Flossmoor loves its trees. And David Becker loves talking about them.
And a light rain the afternoon of Thursday, Oct. 19, was not enough to keep a crowd of roughly 30 people from sticking around for the full hour of Flossmoor’s first Guided Fall Tree Walk, led by Becker, the village’s forestry maintenance technician. Despite the weather, the timing was perfect for enjoying the green, yellow, orange and red mix of the season’s leaves.
An interest in trees drove Liz Tavitas, of Glenwood, to the event. Tavitas enjoyed learning about Flossmoor’s diversity of tree species and information about planting.
“I like it,” Tavitas said. “It’s interesting.”
Becker said the route of the walk was chosen specifically to highlight Flossmoor’s diversity of tree species. Participants met in the downtown traffic circle and over the course of an hour headed west down Central Drive, then north along Leavitt Avenue before circling back downtown via Park Avenue.
“Much of this area had no trees to start with, due to the emerald ash borer many years ago,” Becker explained. “We lost lots of trees along the parkways.”
That loss led to new plantings. And in reforesting the neighborhood, the village added a wide variety of species to Flossmoor’s parkways. Though maples remain the most prominent in the village-wide landscape, the region has been experiencing some maple decline — in addition to oak decline — and Becker is promoting a variety of species in new plantings.
“We do have some very nice maple trees in the village, but we do have a high number of them throughout the village,” Becker said. “We’re definitely looking to diversify.”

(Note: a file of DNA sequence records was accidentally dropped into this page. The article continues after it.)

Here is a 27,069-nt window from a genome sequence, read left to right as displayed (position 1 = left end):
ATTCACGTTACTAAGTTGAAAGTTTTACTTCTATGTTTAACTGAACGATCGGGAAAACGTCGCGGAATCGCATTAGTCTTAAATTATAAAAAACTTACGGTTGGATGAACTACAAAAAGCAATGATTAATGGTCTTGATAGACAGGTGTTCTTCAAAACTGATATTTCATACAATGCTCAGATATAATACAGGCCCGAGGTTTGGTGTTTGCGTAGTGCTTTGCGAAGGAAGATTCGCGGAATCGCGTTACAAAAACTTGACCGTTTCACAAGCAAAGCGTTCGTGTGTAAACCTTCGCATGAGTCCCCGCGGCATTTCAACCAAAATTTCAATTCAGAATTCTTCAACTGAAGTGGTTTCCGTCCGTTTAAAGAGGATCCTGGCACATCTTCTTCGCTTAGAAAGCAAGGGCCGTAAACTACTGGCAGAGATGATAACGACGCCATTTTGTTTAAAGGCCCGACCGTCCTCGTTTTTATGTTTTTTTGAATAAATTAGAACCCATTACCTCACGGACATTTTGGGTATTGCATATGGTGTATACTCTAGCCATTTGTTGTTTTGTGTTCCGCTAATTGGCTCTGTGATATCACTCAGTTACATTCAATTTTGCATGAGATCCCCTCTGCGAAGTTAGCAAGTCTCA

The route — which included bitternut hickory, sweetbay magnolia and Kentucky coffee tree, along with catalpa, various oaks and maples, sweetgum, white ash, and serviceberry — was also chosen to showcase a variety of fall colors. Some colors will not emerge until later than the tour, Becker said, but the area still had plenty of them on display.
“This Leavitt Park area is a great area to check for fall color,” Becker said.
Along the tour, Becker explained some of the village’s history of trees, took questions from participants and offered tips on identifying tree species. Norway maples, for instance, have a milky sap present when a leaf is removed. Becker said the easiest way to identify many trees is to remember one unique trait like that about them.
He even showcased a dead or dying tree along the route, explaining what likely happened that led to its demise. He also addressed the 2024 cicada emergence, when a lot of the insects are expected. Cicadas can cause damage to small stems, so Becker said the village is making plans to reduce issues. That means Flossmoor is avoiding a spring planting that would put additional stress on trees.
Becker also noted if residents have concerns about any high-value trees, there is a netting that can help protect them. But he does not think the cicada emergence will create a village-wide crisis for trees.
“This has been happening for thousands of years,” Becker said. “Trees survive. We still have trees.”
Nia Mathis, of Flossmoor, took part in the tour Oct. 19. Mathis saw the walk as an opportunity to get the children out, see a lovely community and learn more about the symbiotic relationship between people and trees.
“I love trees,” Mathis said. “I’m drawn to trees.”
Mathis and others left the walk with plenty of newfound knowledge about trees, thanks to Becker and Tristan Shaw. Shaw chairs Flossmoor’s Green Commission and also spoke for a few minutes near Leavitt Park, where the village has recently done some major planting.
Becker said the idea for the Guided Fall Tree Walk came up in discussions he had with the Green Commission. Inspired by the art tour Flossmoor does, Becker hoped such a tour could educate residents about how the village manages its trees, as well as show off some of the volunteer-supported work that has gone into planting them over the years. The village follows a pruning cycle — most of that work being performed by village staff — and utilizes a geographic information system to manage its urban forest. Residents and other volunteers also help with watering trees and checking on them occasionally for health.
“It’s great to have extra eyes on the village — people looking out for the trees,” Becker said.